A group of health professionals, scientists and physicians questioned the lack of action by the local Department of Health in the face of the high number of COVID-19 infections in Puerto Rico and offered specific recommendations to improve the public health response at this point in the pandemic. The statements were made during a press conference organized by the NGO and scientific collective Ciencia Puerto Rico (CienciaPR, www.cienciapr.org). A recording of the conference (in Spanish) can be accessed on Ciencia Puerto Rico's YouTube channel (https://youtu.be/jk8Qq2bpb4Q).
"Puerto Rico has had a high number of COVID-19 cases for almost two months. However, contrary to other occasions when we have seen sustained spikes in positivity, the Puerto Rico Department of Health (PRDH) has not taken forceful action to mitigate the number of infections. Instead, this time the emphasis has been on individual responsibility and not on protecting public health," said Edmy Ayala Rosado, community projects manager for CienciaPR and coordinator of its health, education and community project Aquí Nos Cuidamos (www.aquinoscuidamos.org).
Given this reality, the organization convened a panel of experts composed of epidemiologist Dr. Fabiola Cruz López, pediatric pulmonologist Dr. Brenda Mariola Rivera Reyes, primary care physician and epidemiologist Dr. Alberto Rosario, and infectious disease expert Dr. Marcos Ramos Benítez.
The group's remarks and recommendations focused on the need to implement infection prevention measures (such as the requirement to wear masks in enclosed spaces) and to educate on topics such as long COVID, antiviral treatments, and vaccination with boosters, among others.
About PRDH's emphasis on individual responsibility rather than prevention
"Right now, we are in the midst of a change in health strategy made abruptly, hastily and, as in most of the pandemic, without any explanation of why the decisions were made; nor what each change could mean [for people's health]," said Dr. Brenda Mariola Rivera Reyes, who is a pediatric pulmonologist and one of the leading expert voices on long CVID in Puerto Rico.
"I think we already understood that COVID-19 will not go away in the near future, and, as we colloquially say "we have to learn to live with it"; just like we live with other diseases. But the difference is that we always do our best not to get sick. The question is, right now, are we doing our best?", said researcher and infectious disease expert Dr. Marcos Ramos Benítez.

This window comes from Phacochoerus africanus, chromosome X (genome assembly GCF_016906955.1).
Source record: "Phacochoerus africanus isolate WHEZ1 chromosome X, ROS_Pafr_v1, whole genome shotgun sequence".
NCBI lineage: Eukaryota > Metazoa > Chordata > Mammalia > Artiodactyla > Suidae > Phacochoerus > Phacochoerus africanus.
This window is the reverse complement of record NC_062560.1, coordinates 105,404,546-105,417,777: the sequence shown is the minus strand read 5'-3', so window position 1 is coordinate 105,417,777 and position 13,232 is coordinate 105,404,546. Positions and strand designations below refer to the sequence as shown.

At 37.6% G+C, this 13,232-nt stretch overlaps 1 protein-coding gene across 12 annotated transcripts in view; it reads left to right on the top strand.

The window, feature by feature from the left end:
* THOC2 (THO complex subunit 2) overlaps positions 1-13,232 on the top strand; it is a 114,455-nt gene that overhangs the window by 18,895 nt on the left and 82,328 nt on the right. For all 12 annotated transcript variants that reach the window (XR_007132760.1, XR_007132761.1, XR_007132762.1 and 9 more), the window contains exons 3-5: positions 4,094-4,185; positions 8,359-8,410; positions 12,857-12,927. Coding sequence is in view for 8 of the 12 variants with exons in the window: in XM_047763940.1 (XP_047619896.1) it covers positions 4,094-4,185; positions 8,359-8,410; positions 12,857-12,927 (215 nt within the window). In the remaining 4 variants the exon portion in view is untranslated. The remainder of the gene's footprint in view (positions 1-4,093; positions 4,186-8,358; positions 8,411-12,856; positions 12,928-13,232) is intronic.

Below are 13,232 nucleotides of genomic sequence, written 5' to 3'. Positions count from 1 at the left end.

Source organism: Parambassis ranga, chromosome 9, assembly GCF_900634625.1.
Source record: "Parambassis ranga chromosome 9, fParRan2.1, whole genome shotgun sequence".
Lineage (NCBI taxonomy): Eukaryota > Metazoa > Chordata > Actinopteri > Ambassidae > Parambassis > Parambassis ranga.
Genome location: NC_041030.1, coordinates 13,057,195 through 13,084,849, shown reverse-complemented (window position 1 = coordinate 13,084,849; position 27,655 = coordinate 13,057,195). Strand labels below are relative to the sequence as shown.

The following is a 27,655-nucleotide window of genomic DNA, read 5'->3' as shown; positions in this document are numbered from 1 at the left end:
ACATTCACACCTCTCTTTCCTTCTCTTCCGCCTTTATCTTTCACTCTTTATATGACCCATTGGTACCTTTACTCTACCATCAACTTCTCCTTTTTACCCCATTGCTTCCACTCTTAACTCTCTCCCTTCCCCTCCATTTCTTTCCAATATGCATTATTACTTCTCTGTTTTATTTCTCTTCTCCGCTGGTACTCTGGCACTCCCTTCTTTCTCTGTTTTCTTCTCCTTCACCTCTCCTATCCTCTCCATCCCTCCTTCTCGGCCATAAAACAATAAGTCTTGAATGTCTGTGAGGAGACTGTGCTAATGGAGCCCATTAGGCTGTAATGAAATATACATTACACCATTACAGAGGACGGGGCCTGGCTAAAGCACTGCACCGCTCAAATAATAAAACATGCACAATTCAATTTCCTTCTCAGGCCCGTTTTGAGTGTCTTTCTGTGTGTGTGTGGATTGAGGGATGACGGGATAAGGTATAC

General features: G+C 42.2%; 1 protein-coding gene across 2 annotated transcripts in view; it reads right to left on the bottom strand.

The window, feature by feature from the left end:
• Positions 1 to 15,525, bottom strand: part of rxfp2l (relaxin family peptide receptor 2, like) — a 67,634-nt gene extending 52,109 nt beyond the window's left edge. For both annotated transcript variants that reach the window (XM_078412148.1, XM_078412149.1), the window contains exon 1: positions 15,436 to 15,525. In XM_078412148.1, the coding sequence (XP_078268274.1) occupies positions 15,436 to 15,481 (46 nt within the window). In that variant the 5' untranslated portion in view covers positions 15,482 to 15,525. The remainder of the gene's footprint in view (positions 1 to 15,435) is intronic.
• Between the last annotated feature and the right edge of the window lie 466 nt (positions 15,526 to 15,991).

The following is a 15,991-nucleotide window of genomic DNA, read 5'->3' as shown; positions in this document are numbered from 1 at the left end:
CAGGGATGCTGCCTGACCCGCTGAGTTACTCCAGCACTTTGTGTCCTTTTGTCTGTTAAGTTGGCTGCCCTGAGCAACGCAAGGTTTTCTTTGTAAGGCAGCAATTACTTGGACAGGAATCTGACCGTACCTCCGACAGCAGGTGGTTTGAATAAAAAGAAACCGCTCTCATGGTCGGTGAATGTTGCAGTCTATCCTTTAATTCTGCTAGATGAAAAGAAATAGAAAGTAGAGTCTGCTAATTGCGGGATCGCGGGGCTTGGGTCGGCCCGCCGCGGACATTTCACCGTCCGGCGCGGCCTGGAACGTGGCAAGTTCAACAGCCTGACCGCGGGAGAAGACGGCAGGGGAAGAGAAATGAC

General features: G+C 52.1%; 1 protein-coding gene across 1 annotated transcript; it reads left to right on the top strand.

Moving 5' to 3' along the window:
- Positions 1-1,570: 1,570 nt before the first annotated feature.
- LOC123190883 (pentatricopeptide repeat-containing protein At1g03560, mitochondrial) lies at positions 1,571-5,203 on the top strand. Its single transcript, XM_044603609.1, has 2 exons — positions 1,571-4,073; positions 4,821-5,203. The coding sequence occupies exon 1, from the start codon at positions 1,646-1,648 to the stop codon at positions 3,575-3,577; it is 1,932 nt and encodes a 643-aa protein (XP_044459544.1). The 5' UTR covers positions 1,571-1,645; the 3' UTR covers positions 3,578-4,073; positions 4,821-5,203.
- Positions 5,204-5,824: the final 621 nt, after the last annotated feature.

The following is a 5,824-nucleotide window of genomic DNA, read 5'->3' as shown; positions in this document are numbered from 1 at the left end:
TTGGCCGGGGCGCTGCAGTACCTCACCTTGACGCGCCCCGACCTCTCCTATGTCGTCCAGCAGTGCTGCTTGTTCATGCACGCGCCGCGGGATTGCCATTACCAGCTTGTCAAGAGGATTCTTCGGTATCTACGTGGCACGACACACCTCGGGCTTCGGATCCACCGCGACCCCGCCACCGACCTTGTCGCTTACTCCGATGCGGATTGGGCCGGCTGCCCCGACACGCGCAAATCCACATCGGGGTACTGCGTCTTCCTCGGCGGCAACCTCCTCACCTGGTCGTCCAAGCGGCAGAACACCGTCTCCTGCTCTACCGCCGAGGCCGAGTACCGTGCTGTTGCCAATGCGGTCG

About the need to implement infection prevention measures
"We are certainly not suggesting that it is necessary to go back to the lockdowns, nor the restrictions of two years ago. However, given the current levels of COVID-19 transmission, which are almost as high as during the worst moments of the pandemic, we believe that strong and consistent preventive actions are necessary, such as reinstating the mask requirement in all enclosed spaces (as was done then) to prevent transmission. Without infection, there is no increase in cases, no new variants, no complications, and no persistent COVID. Nor do hospitalizations and deaths increase," said Dr. Mónica Feliú Mójer, director of communications for CienciaPR.
"A year ago our best and almost only tool to avoid hospitalizations and deaths from COVID-19 was to avoid infection. Today, we have other tools that protect most of the population. But it is a bit dangerous to believe that we don't have to do anything to avoid infection, because for every scenario there are exceptions," explained Dr. Ramos Benitez, founder and president of the Ciencia en tus manos educational project.
"We have two years of practice in establishing the use of masks in public places, encouraging things to be done outside or outdoors and not being in closed places. We have two years of practice in trying to keep distance in these places and, all of a sudden, we want to forget everything we learned, because we think that new tools can replace the gold standard, which is to avoid infection. So, in this context, avoiding infection is our best tool," the scientist added.
- Reinstate the use of facemasks in public and enclosed spaces until positivity is close to the contagion control target (3%).
- Prioritize public health education on:
- long COVID (what it is, how to get help and treatments);
- eligibility and access to treatment for COVID-19;
- the importance of preventive medicine;
- the importance of receiving a booster to keep vaccination up to date; and
- the importance of COVID-19 prevention and the risks of not taking preventive measures (infection, severe illness, persistent COVID, disability, hospitalization, death) especially for high-risk populations (people with chronic diseases, over 65).
- Resume publication of reports of different indicators relevant to the pandemic and use these to educate in a contextualized and up-to-date manner and to facilitate monitoring and improvement of the public health response.
- Collaborate with educational projects, community-based organizations, and other entities for broad and accessible education to different segments of the population, and for education to go beyond social networks.